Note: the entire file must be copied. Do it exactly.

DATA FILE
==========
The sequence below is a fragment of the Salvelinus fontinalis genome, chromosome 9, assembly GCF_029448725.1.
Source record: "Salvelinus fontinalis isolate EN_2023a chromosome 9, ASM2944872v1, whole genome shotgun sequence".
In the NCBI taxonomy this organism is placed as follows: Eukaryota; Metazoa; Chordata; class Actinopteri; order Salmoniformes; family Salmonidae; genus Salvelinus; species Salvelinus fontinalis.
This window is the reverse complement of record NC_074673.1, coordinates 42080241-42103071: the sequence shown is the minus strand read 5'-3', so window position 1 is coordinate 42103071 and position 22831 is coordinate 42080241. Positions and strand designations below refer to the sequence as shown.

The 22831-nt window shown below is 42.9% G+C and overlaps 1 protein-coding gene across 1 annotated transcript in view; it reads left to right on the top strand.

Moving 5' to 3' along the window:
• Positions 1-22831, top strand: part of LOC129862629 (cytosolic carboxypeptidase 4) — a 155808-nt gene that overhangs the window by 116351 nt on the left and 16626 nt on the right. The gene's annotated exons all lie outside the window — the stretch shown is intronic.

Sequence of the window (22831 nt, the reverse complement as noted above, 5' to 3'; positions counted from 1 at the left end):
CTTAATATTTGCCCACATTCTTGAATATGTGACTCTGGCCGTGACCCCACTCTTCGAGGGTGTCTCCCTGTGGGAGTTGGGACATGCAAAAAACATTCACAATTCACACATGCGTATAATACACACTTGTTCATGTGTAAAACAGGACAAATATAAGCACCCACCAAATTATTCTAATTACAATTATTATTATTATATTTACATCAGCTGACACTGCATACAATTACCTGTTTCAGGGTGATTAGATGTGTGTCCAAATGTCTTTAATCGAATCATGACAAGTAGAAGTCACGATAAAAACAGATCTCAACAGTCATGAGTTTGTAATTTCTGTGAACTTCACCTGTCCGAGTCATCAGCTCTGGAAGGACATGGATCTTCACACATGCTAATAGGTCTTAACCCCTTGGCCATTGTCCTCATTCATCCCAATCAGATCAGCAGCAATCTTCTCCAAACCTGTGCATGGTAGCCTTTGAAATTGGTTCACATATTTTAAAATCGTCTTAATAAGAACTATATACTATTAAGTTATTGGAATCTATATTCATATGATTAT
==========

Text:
The sequence below is a fragment of the Salvelinus fontinalis genome, chromosome 9, assembly GCF_029448725.1.
Source record: "Salvelinus fontinalis isolate EN_2023a chromosome 9, ASM2944872v1, whole genome shotgun sequence".
In the NCBI taxonomy this organism is placed as follows: Eukaryota; Metazoa; Chordata; class Actinopteri; order Salmoniformes; family Salmonidae; genus Salvelinus; species Salvelinus fontinalis.
This window is the reverse complement of record NC_074673.1, coordinates 42080241-42103071: the sequence shown is the minus strand read 5'-3', so window position 1 is coordinate 42103071 and position 22831 is coordinate 42080241. Positions and strand designations below refer to the sequence as shown.

The 22831-nt window shown below is 42.9% G+C and overlaps 1 protein-coding gene across 1 annotated transcript in view; it reads left to right on the top strand.

Moving 5' to 3' along the window:
• Positions 1-22831, top strand: part of LOC129862629 (cytosolic carboxypeptidase 4) — a 155808-nt gene that overhangs the window by 116351 nt on the left and 16626 nt on the right. The gene's annotated exons all lie outside the window — the stretch shown is intronic.

Sequence of the window (22831 nt, the reverse complement as noted above, 5' to 3'; positions counted from 1 at the left end):
CTTAATATTTGCCCACATTCTTGAATATGTGACTCTGGCCGTGACCCCACTCTTCGAGGGTGTCTCCCTGTGGGAGTTGGGACATGCAAAAAACATTCACAATTCACACATGCGTATAATACACACTTGTTCATGTGTAAAACAGGACAAATATAAGCACCCACCAAATTATTCTAATTACAATTATTATTATTATATTTACATCAGCTGACACTGCATACAATTACCTGTTTCAGGGTGATTAGATGTGTGTCCAAATGTCTTTAATCGAATCATGACAAGTAGAAGTCACGATAAAAACAGATCTCAACAGTCATGAGTTTGTAATTTCTGTGAACTTCACCTGTCCGAGTCATCAGCTCTGGAAGGACATGGATCTTCACACATGCTAATAGGTCTTAACCCCTTGGCCATTGTCCTCATTCATCCCAATCAGATCAGCAGCAATCTTCTCCAAACCTGTGCATGGTAGCCTTTGAAATTGGTTCACATATTTTAAAATCGTCTTAATAAGAACTATATACTATTAAGTTATTGGAATCTATATTCATATGATTAT